Declining amphibians might be evolving increased reproductive effort in the face of devastating disease

Brannelly, Laura A., Webb, Rebecca J., Jiang, Zhixuan, Berger, Lee, Skerratt, Lee F., and Grogan, Laura F. (2021) Declining amphibians might be evolving increased reproductive effort in the face of devastating disease. Evolution, 75 (10). pp. 2555-2567.

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The devastating infectious disease chytridiomycosis has caused declines of amphibians across the globe, yet some populations are persisting and even recovering. One understudied effect of wildlife disease is changes in reproductive effort. Here, we aimed to understand if the disease has plastic effects on reproduction and if reproductive effort could evolve with disease endemism. We compared the effects of experimental pathogen exposure (trait plasticity) and population-level disease history (evolution in trait baseline) on reproductive effort using gametogenesis as a proxy in the declining and endangered frog Litoria verreauxii alpina. We found that unexposed males from disease-endemic populations had higher reproductive effort, which is consistent with an evolutionary response to chytridiomycosis. We also found evidence of trait plasticity, where males and females were affected differently by infection: pathogen exposed males had higher reproductive effort (larger testes), whereas females had reduced reproductive effort (smaller and fewer developed eggs) regardless of the population of origin. Infectious diseases can cause plastic changes in the reproductive effort at an individual level, and population-level disease exposure can result in changes to baseline reproductive effort; therefore, individual- and population-level effects of disease should be considered when designing management and conservation programs for threatened and declining species.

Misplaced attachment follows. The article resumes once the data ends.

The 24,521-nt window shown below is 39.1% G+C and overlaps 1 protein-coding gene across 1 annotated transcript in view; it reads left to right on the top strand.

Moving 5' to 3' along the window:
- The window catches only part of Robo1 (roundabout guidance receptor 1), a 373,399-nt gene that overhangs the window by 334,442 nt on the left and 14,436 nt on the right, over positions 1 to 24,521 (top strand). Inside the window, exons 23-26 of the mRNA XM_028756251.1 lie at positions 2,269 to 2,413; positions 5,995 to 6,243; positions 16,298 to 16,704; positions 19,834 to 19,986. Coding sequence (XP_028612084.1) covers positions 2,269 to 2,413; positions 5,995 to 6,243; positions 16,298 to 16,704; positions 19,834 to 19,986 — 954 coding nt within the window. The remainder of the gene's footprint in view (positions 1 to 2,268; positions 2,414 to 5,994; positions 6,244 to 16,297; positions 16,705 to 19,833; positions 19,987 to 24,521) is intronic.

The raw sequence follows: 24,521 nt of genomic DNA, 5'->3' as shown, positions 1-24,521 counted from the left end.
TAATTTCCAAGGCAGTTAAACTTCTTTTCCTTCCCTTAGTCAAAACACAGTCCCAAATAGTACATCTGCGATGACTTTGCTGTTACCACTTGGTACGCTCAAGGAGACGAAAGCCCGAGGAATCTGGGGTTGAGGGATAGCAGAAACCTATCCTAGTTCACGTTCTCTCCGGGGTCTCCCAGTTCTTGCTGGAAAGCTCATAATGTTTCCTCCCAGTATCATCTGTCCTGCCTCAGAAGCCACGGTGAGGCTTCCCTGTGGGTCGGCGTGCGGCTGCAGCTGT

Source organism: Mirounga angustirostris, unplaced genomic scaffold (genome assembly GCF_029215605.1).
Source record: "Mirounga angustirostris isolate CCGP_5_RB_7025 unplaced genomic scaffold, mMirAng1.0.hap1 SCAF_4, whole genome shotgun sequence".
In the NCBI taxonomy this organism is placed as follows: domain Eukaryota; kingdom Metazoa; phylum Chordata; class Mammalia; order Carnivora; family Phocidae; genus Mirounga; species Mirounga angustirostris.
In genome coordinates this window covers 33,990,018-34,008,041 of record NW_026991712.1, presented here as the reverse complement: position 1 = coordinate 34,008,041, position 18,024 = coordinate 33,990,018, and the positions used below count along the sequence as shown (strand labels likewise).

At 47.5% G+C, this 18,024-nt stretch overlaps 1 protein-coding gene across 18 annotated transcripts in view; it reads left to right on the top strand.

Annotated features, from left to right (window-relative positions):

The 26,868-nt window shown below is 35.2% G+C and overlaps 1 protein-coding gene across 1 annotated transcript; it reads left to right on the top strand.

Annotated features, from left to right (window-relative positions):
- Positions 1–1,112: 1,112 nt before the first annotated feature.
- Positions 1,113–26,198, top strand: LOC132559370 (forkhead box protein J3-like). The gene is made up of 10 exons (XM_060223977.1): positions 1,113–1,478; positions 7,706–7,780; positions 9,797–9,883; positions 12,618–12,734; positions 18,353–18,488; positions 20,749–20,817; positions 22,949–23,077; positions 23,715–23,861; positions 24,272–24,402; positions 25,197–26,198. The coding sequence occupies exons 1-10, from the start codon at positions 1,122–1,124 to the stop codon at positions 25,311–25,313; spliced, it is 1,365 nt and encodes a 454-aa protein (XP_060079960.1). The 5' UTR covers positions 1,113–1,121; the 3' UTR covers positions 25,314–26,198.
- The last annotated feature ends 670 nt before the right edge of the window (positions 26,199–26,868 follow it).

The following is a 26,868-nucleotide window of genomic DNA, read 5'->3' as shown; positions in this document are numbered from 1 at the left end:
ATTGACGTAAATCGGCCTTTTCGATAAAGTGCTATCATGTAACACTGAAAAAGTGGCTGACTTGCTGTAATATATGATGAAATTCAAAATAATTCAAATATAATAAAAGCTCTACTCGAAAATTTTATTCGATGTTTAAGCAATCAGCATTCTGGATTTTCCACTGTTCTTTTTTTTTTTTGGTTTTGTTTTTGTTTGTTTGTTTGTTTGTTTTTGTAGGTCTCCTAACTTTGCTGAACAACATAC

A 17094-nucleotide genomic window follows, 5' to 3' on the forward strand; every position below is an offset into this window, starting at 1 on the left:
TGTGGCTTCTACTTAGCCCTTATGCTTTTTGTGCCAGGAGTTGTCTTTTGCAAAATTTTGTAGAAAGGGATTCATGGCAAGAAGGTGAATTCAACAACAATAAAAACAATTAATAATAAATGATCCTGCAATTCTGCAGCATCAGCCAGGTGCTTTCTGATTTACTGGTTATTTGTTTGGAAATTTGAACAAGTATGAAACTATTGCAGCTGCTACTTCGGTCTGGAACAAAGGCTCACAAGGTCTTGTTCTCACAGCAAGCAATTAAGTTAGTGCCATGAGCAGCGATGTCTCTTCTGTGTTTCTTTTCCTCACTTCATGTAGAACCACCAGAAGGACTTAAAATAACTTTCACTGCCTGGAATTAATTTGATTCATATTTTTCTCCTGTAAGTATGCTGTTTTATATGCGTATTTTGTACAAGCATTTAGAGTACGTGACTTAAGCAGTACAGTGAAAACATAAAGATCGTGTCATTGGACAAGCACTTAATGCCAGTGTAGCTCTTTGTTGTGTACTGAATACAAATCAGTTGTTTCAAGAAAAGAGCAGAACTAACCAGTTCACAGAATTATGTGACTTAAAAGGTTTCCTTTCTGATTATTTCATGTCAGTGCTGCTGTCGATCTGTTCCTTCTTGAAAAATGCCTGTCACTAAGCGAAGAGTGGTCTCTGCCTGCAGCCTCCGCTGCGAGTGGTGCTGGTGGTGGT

Item ID: 70073
Item Type: Article (Research - C1)
ISSN: 1558-5646
Keywords: Chytridiomycosis, compensatory recruitment, plasticity, reproduction, reproductive evolution, sex-specific stress, terminal investment
Copyright Information: © 2021 The Authors. Evolution © 2021 The Society for the Study of Evolution.
Funders: Australian Research Council (ARC)
Projects and Grants: ARC FT100100375, ARC LP110200240, ARC DP120100811
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Date Deposited: 07 Apr 2022 01:27
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